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White & Case mulls management restructure
White & Case is contemplating to revamp its existing management structure to a three-tier model. The firm is finalizing the sweeping reforms it aims to implement across its global governance system. The move, as a firm partner states, is designed to make the firm work in a more corporate fashion, with more emphasis on the management. Meanwhile, the firm is looking for a suitable successor to step in as managing partner, after the present incumbent Duane Wall retires next year March.
The firm's partners in New York support the retention of full-time managing partners. However, reports suggest that the present management board with eight fee-earning lawyer members will be replaced. A new executive board comprising two to four members will be appointed as replacement. Their functioning will be supervised by the managing partner. The firm will appoint another management-type committee comprising fee-earning partners. This committee will help the executive board implement strategic decisions.
According to Wall, the reforms will include more than one person in full-time management. It also aims to bridge gaps between practice groups spread across its international offices. Meanwhile, the firm's four-member governance committee is finalizing details of the proposal based on the partner retreat debate held in Prague in January. The management boards' decision is expected next month, before it goes to vote asking for 85 percent of the equity partnership's approval, by April.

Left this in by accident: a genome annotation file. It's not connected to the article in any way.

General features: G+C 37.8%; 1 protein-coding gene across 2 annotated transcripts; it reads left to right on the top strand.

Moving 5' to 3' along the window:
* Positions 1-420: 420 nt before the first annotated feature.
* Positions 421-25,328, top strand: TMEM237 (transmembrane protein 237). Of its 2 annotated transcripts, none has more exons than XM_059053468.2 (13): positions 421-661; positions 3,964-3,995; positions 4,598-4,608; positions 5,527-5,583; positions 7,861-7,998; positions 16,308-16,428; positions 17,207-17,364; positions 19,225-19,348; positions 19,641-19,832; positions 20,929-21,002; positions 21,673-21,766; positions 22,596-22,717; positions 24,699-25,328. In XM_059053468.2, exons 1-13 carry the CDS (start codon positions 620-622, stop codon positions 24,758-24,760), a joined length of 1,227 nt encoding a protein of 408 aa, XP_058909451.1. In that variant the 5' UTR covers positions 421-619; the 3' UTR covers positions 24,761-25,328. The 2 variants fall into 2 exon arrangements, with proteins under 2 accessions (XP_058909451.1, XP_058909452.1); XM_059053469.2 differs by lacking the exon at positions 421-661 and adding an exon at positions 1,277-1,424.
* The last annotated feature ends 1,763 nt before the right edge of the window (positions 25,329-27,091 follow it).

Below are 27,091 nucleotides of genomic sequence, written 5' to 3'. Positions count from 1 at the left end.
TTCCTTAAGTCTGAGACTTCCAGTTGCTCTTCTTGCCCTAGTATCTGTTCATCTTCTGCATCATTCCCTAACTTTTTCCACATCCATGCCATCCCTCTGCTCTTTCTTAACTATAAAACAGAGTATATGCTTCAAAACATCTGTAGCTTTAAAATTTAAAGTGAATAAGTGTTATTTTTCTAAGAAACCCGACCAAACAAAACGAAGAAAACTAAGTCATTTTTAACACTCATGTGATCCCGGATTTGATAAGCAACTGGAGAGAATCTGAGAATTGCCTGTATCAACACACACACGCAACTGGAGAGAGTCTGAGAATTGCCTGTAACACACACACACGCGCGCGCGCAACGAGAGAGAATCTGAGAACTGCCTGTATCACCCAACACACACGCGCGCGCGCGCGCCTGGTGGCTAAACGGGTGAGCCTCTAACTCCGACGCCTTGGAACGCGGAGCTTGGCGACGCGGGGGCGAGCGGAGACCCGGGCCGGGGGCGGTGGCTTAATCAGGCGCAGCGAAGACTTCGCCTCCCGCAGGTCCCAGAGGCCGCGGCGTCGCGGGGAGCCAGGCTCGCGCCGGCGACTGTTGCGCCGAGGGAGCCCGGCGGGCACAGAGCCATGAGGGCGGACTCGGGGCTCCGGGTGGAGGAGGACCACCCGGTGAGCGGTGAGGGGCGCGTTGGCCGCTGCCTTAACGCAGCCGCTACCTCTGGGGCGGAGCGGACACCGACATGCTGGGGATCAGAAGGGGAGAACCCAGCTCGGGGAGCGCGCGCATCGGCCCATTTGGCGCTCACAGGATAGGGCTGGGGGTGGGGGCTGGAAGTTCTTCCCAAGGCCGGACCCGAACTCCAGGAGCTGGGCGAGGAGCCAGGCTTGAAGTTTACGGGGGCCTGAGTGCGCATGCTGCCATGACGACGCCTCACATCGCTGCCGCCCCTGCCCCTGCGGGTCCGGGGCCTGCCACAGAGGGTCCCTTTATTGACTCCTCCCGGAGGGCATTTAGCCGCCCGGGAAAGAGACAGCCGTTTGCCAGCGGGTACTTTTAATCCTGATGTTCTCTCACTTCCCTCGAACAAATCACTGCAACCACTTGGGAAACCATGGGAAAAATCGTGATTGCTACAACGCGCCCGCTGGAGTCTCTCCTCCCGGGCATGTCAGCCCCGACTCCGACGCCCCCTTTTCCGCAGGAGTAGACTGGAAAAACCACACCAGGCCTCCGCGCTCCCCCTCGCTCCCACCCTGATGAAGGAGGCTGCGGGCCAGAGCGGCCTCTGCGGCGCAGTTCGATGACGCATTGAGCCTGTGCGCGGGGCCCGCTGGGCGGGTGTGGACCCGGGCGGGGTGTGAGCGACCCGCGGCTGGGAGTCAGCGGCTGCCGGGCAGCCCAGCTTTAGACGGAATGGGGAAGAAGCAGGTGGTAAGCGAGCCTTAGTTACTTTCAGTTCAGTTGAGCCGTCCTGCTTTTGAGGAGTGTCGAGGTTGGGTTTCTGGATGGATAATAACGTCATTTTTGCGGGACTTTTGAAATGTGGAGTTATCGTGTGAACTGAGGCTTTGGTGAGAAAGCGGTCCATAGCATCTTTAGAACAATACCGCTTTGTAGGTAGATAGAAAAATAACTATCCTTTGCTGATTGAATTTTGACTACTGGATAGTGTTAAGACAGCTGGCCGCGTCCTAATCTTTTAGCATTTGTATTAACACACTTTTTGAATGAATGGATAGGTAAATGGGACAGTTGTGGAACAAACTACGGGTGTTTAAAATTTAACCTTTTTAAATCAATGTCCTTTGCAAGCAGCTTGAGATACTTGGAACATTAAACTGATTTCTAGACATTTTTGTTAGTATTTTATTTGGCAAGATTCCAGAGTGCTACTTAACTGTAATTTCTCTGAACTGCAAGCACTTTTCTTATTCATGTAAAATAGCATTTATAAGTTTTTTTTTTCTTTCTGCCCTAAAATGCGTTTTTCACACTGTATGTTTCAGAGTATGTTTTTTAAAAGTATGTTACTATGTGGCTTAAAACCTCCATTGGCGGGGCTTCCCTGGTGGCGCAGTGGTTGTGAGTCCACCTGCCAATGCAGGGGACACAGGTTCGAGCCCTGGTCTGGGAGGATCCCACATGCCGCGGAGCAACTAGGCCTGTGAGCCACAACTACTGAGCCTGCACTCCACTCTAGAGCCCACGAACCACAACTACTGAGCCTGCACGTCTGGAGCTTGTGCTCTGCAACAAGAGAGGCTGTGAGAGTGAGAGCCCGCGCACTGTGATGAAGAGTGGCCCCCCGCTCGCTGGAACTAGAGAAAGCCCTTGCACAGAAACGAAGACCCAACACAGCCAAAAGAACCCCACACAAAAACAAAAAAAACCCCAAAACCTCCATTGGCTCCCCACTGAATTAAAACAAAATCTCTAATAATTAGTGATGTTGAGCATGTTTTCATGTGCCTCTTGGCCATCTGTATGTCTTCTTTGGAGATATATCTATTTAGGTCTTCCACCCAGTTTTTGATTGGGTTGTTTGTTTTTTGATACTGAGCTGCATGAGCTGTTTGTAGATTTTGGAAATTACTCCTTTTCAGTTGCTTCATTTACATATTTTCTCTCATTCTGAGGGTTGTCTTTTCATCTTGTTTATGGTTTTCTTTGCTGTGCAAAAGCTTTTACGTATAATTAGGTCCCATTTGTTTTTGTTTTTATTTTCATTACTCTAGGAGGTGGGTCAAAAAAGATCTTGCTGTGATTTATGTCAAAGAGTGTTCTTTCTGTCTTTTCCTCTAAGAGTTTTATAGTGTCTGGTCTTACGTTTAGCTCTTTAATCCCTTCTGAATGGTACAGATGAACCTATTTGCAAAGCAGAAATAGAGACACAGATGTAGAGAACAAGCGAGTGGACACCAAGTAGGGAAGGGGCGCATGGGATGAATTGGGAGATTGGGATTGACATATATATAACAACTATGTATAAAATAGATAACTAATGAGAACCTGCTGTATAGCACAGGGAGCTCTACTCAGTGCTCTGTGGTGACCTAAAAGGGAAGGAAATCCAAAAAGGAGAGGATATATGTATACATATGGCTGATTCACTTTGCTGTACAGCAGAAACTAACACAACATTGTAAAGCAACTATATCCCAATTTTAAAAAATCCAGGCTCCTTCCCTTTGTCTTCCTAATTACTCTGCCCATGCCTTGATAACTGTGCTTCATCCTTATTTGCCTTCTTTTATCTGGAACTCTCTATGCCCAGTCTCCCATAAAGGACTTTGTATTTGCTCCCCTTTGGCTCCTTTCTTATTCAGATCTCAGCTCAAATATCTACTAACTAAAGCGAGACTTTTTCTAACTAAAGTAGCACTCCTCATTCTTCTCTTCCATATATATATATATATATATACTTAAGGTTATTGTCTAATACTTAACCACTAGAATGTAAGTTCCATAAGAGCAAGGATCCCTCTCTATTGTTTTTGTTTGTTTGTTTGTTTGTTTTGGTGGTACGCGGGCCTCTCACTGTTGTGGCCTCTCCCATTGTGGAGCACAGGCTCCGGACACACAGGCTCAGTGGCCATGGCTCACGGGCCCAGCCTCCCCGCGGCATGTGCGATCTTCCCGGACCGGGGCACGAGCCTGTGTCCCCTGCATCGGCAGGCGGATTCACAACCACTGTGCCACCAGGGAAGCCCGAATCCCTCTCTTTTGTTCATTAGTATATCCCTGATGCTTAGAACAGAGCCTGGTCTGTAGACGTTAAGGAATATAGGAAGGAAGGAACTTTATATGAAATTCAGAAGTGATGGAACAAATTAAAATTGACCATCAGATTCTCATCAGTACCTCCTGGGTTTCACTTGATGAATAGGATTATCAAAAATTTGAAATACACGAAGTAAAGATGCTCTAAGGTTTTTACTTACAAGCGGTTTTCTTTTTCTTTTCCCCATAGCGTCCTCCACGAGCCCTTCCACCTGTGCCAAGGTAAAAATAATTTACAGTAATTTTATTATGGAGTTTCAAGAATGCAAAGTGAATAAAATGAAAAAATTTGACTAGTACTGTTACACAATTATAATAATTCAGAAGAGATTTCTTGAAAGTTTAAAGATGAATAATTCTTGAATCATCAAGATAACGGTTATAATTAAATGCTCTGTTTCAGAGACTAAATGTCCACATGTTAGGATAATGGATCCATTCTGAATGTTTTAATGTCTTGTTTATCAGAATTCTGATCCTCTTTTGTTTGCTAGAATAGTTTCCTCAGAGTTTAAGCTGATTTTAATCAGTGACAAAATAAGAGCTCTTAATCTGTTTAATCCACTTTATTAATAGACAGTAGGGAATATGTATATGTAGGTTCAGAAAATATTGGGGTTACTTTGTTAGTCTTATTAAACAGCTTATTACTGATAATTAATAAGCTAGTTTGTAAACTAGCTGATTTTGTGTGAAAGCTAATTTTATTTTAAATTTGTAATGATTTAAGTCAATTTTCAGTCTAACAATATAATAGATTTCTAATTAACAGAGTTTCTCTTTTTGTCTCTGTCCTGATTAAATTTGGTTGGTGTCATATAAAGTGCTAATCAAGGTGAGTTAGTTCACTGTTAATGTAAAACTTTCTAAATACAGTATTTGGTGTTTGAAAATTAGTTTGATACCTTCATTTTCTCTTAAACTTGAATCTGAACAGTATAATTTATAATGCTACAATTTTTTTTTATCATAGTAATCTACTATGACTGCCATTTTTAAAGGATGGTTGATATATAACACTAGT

Debevoise registers steady growth financially
Joining the club of a few Wall Street firms who officially release financial figures, New York-based law firm Debevoise & Plimpton declared its 2006 financial results. The firm recorded a gradual upward trend in both its turnover and profit for 2005. This also marks the general healthy growth trend registered among the U.S. firms.
The 132-partner firm registered more than a seven percent rise in its turnover as well as profit per partner (PPP), to $575m and $1.806m, respectively. Though the firm's net profit grew more than 11 percent to $238m, its revenue per lawyer only rose by 2 percent, to $945,720. Most of the figures come from its M&A department which saw a successful year handling many important financial deals.
The few other New York firms to have announced their figures saw mixed growth. Firms such as Willkie Farr & Gallagher saw nearly 14 percent growth in turnover and partner profits; Dewey Ballantine registered a 4 percent turnover rise; and Shearman & Sterling registered only 1 percent growth in the last financial year.